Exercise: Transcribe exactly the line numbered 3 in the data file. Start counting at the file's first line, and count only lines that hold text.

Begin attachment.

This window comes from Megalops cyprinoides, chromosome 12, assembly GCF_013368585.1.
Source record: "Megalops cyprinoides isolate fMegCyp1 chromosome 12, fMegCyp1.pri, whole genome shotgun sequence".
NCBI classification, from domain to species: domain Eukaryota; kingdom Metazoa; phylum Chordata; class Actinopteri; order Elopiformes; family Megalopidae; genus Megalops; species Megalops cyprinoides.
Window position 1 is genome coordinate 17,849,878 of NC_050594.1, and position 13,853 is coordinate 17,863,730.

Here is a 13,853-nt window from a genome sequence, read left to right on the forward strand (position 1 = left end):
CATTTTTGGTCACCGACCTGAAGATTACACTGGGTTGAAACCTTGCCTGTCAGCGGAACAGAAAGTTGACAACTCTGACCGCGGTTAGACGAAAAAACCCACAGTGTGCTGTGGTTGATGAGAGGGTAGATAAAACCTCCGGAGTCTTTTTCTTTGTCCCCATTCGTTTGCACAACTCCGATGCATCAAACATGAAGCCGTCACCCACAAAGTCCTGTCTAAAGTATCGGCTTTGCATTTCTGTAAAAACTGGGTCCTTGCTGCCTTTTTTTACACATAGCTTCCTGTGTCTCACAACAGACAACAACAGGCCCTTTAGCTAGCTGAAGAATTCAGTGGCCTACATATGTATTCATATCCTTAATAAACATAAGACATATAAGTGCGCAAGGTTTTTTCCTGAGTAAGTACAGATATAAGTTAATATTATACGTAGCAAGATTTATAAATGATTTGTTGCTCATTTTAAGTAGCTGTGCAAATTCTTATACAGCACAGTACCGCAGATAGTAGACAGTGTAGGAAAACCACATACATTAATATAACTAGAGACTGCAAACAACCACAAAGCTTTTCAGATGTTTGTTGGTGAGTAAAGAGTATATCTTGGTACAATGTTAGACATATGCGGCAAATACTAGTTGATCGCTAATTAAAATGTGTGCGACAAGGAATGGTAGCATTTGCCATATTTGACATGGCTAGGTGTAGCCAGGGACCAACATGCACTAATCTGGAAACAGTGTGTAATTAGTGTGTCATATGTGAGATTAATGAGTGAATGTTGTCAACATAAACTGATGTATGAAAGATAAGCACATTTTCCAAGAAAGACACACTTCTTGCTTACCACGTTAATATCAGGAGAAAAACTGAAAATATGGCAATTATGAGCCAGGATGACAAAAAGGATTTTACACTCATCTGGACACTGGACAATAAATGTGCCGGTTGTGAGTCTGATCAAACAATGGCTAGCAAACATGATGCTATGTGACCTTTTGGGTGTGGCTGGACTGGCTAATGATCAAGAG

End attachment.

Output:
NCBI classification, from domain to species: domain Eukaryota; kingdom Metazoa; phylum Chordata; class Actinopteri; order Elopiformes; family Megalopidae; genus Megalops; species Megalops cyprinoides.